Feeds

South Korea to field gun-cam robots on DMZ

Stationary droids forced to sacrifice own lives for human overlords

Next gen security for virtualised datacentres

Technological colossus South Korea is pressing ahead with efforts to join Israel and America in the white-hot field of killer robots.

Korean sources have announced that Samsung, a company better known for its consumer goods, is manufacturing the SGR-A1 sentry unit for deployment on the Demilitarised Zone (DMZ) between South and North Korea.

Samsung's SGR-A1 robot

The robots will be in place later this year, according to reports.

The SGR-A1 is a stationary system, enabling its designers to ignore the power, communications, and traction issues which tend to plague its mobile counterparts. Furthermore, unlike some other machines, it has a defined mission which it should genuinely be able to accomplish. The DMZ is constantly patrolled and guarded along its entire length, putting a colossal burden on South Korea's military manpower. With Southern birth rates projected to fall, the Koreans need to use their conscript army more efficiently, and SGR-A1s will save a lot of human sentries' man-hours.

The robot's primary usefulness lies in its camera systems and software, enabling it to pick out genuine intruders and – according to Samsung, anyway – ignore false alarms. Human overseers can then be alerted and decide on a response.

That response can be delivered by the SGR-A1 itself in some cases. Samsung says that the unit can be fitted with a range of weapons. Naturally, the option which grabs the most attention is the one where the robot packs a machine gun, rather than a wussy non-lethal system of some sort.

Reportedly, the SGR-A1's choice of shooter is the Daewoo K3, a fairly straight knockoff of the Belgian FN Minimi squad-auto weapon in service worldwide.

It appears that the SGR-A1 may not be exactly impossible to sneak up on, however – at least from some directions – as Samsung is careful to specify that the weapons mount is equipped with an anti-theft alarm. There is no indication from the company of any option to deliver a warning before opening fire, suggesting that intruders tangling with an SGR-A1 may not get the traditional 30 seconds to comply.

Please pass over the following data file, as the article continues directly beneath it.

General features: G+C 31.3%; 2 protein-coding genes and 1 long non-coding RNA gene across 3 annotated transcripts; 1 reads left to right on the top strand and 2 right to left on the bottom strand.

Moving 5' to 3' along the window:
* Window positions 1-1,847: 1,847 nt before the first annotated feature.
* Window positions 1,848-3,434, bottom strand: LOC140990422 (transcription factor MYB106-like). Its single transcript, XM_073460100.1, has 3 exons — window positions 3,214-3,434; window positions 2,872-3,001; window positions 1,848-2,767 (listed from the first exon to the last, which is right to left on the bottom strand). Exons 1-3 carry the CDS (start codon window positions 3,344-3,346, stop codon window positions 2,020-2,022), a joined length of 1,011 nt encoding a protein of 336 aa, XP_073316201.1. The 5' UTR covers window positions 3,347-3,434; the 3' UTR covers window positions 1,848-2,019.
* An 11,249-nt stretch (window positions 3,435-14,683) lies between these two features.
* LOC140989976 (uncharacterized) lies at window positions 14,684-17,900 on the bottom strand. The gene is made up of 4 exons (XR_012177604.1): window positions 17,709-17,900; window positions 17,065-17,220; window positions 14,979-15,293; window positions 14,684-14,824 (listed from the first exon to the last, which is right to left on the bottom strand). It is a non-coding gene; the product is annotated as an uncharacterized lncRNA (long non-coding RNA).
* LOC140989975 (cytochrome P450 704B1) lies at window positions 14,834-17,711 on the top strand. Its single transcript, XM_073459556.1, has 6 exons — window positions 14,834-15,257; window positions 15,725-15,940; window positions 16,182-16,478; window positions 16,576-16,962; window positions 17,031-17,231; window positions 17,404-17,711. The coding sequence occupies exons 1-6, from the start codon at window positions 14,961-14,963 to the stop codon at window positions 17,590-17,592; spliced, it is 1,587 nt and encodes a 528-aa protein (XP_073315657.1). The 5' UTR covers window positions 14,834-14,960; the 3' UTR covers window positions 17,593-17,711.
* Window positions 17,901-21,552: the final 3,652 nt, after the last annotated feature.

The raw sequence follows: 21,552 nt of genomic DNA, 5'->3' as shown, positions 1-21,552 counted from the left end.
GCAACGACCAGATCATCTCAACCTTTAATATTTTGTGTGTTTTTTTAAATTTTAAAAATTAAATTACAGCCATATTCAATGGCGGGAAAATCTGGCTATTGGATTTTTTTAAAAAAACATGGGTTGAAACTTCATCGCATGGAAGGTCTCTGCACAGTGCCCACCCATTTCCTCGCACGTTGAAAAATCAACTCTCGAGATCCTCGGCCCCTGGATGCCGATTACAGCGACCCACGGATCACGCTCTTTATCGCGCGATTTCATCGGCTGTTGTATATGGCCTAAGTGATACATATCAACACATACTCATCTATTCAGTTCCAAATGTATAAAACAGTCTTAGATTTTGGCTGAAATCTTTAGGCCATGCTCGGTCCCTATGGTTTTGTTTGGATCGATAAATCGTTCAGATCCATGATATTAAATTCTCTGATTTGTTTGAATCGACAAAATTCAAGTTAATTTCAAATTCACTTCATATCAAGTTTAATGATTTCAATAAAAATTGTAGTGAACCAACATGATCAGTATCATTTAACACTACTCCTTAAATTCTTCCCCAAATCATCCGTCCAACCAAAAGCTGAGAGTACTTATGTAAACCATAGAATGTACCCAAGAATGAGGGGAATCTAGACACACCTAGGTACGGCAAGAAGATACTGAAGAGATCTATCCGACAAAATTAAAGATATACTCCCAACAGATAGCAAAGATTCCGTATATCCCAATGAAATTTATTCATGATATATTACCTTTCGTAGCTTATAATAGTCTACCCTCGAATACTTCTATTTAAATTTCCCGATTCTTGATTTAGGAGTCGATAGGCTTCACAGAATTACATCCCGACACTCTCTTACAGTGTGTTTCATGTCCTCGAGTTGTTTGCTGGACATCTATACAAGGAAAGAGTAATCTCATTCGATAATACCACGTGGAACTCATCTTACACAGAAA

A 5.56mm light automatic is quite a decent bit of firepower, and the SGR-A1's seeming lack of speakers or mikes would suggest an uncompromising battle robot. Nonetheless, SGR-A1s evidently aren't intended to resist the North Korean army for long should the balloon ever go up.

Stationary light-machinegun posts would be easily taken out by company or battalion-level weapons – let alone tanks, artillery, or air support. The SGR-A1 would be useful principally as a sacrificial tripwire in the context of full-on combat, rather than as a warfighting system. ®

The essential guide to IT transformation

More from The Register

next story
Goog says patch⁵⁰ your Chrome
64-bit browser loads cat vids FIFTEEN PERCENT faster!
Chinese hackers spied on investigators of Flight MH370 - report
Classified data on flight's disappearance pinched
NIST to sysadmins: clean up your SSH mess
Too many keys, too badly managed
Attack flogged through shiny-clicky social media buttons
66,000 users popped by malicious Flash fudging add-on
New twist as rogue antivirus enters death throes
That's not the website you're looking for
ISIS terror fanatics invade Diaspora after Twitter blockade
Nothing we can do to stop them, says decentralized network
prev story

Whitepapers

A new approach to endpoint data protection
What is the best way to ensure comprehensive visibility, management, and control of information on both company-owned and employee-owned devices?
Implementing global e-invoicing with guaranteed legal certainty
Explaining the role local tax compliance plays in successful supply chain management and e-business and how leading global brands are addressing this.
Maximize storage efficiency across the enterprise
The HP StoreOnce backup solution offers highly flexible, centrally managed, and highly efficient data protection for any enterprise.
How modern custom applications can spur business growth
Learn how to create, deploy and manage custom applications without consuming or expanding the need for scarce, expensive IT resources.
Next gen security for virtualised datacentres
Legacy security solutions are inefficient due to the architectural differences between physical and virtual environments.